We will show that Kepler's III destroys the independence of the frequency $\omega$ and its rate of change in time, $\dot{\omega}$ so that they cannot be varied independently to determine the 'chirp' mass $\eta^{3/5}M$ from

$$ G(\eta N)^{3/5}M=c^3\left(\frac{\dot{\omega}}{3\omega^{11/3}}\right)^{3/5}.$$

where $N$ is a numerical factor, $32/5$ for linear GR, and $N=2/5$ for the EM-like model discussed by Hilborn. For equal masses $\eta^{3/5}M=M/\sqrt[5]{2}$ so that Kepler's third law

$$GM=a^3\omega^2,$$

will always apply, where $a$ is the distance of separation between the two masses. However, Kepler's III is used when convenient, and, at other times, forgotten.

Kepler's III implies that the right-hand side of the equation be constant,

$$\frac{\dot{\omega}}{\omega^{11/3}}=\kappa=\mbox{const.}$$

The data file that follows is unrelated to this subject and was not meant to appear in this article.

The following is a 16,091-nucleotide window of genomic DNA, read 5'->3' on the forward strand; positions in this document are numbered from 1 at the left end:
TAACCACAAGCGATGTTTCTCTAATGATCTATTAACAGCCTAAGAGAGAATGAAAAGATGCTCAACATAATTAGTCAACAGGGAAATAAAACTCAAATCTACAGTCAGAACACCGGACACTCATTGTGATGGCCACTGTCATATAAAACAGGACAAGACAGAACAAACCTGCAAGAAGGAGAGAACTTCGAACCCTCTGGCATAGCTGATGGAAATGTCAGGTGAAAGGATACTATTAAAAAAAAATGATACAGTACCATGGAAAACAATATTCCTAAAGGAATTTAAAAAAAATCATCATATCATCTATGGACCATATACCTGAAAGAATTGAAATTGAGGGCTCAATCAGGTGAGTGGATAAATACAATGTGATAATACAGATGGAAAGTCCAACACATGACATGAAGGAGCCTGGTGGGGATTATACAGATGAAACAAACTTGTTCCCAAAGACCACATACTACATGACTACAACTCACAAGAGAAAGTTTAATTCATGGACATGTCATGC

It can be immediately integrated to yield the period, $P=2\pi/\omega$

$$P(t)=\left(P_0^{8/3}-\frac{8}{3}\kappa(t-t_0)\right)^{3/8},$$

where $P_0$ is the period of the orbit at time $t=t_0$. The constant $\kappa$, is a constant times $(a\omega/c)^5$ that we discussed in previous blogs.

From the LIGO-VIRGO data for GW950914, and using the linear GR value of $N$ they found a chirp mass of approximately $30 M_{\circledcirc}$. According to the collaboration, different values of $M$ will lead to different results for the mass separation, $a(t)$, *for a given orbital frequency*. This is incorrect because of the Keplerian constraint,

$$3\frac{\dot{a}}{a}=-2\frac{\dot{\omega}}{\omega}; $$

that is a change in $a(t)$ imposes a change in $\omega(t)$. But let's not worry about this for the moment.

The waveform plots "strain" versus time and looks like the one in the diagram that LIGO obtained for the event GW150914 (magnified $10^{21}$).

The question, among many others, is how they got an explicit time dependency for the wave strain? Not being able to follow the logic behind numerical relativity, I will limit myself to the EM-like model discussed by Hilborn, which captures the salient features except for the angular dependencies.